Tuesday, 4 February 2014

Jackdaws inspecting potential nest site

A bright blue sky greeted us today. Days are getting longer and there is a certain spring feeling in the air. Jackdaws are not common birds in my local area, but there are a few, loyal to their territories, and usually nesting inside chimney pots. Today, I spotted a pair sunbathing on a tree, next to each other. After a while, they flew to a chimney and one of them - likely the male - inspected each of the chimney pots carefully, while the female sat around. Then he called and fluffed up its plumage and both flew to the other side of the street, meeting another pair. A Carrion Crow then landed on a aerial close to the chimney, came down and checked inside the chimney pots the Jackdaws had been inspecting. It looks like crows watch carefully what other animals are doing and like to check just in case there might be something in for them. In the case of nesting Jackdaws, the adults will rarely leave the nest unattended once there are eggs or chicks in it, as predation is the main cause of nesting failure.
 It is early for Jackdaws to start nest building, but their instincts are definitely stirring.
Hole number one, check
Hole number two, check
Hole number three, check

The individual on the left (prob the male), makes some soft calls with plumage fluffed up
The curious Carrion Crow watching the Jackdaws

More information
Coombs, F. (1978). The Crows: a study of the Corvids of Europe 255 p. London: Batsford.


  1. The Jackdaws in Hyde Park in London have also recently been examining nest sites: holes in dead trees. I haven't been watching these entertaining birds for long as they have only just returned, having been forced out in 1968 by the death of the elms they liked to nest in. But they have occasionally been seen in the streets around, probably using chimney pots as yours do.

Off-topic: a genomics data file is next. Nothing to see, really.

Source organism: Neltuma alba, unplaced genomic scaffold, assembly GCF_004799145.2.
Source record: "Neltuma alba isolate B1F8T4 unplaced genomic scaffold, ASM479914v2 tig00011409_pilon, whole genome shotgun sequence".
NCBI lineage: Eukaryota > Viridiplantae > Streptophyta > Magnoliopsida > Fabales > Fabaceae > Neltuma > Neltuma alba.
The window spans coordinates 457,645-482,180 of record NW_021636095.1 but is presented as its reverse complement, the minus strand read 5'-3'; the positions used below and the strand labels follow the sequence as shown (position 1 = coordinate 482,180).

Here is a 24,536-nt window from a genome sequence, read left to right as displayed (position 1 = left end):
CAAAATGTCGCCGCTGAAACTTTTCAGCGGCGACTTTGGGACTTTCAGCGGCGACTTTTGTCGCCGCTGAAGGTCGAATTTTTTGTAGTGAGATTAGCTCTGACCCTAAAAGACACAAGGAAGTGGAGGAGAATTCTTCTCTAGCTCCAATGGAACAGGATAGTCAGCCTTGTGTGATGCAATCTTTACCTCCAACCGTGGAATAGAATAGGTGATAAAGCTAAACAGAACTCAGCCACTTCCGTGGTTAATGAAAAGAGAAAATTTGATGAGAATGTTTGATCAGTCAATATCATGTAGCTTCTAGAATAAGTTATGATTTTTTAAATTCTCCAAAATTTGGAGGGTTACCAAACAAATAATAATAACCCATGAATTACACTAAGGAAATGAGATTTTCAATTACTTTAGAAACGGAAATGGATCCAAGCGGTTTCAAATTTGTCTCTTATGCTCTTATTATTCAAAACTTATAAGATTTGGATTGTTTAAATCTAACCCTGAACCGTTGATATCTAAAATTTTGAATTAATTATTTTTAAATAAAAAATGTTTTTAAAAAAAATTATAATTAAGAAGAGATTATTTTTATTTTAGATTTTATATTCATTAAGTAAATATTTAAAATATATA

Their speed allows them to snatch food from Carrion Crows, and get away with it.

    Thanks for a consistently fascinating blog. I am waiting to find an excuse to put a link in my own blog to your film of the Herring Gull's worm dance.

  2. Thank you Ralph, much appreciated comments. Lovely to hear too your Jackdaws are back. Here they are shy, I have seen them feeding on the sports fields, but never near people. A shame, because when they are tame they are beautiful to watch up close!

    1. Ours will already come down to take a piece of digestive biscuit from the ground, but they are not as familiar as the Carrion Crows, which will take food from the hand of people they know. But Jackdaw Central in London is Richmond Park where there are hundreds of them (and hardly any crows, which they seem to have displaced). At the open-air café they will stand on the other end of the table waiting for you to look away so that they can grab something. They keep the deer free of ticks, and the deer allow Jackdaws to walk all over them, even climbing on their heads and picking insects from around their eyes. See this fine picture from Fraser's Birding Blog.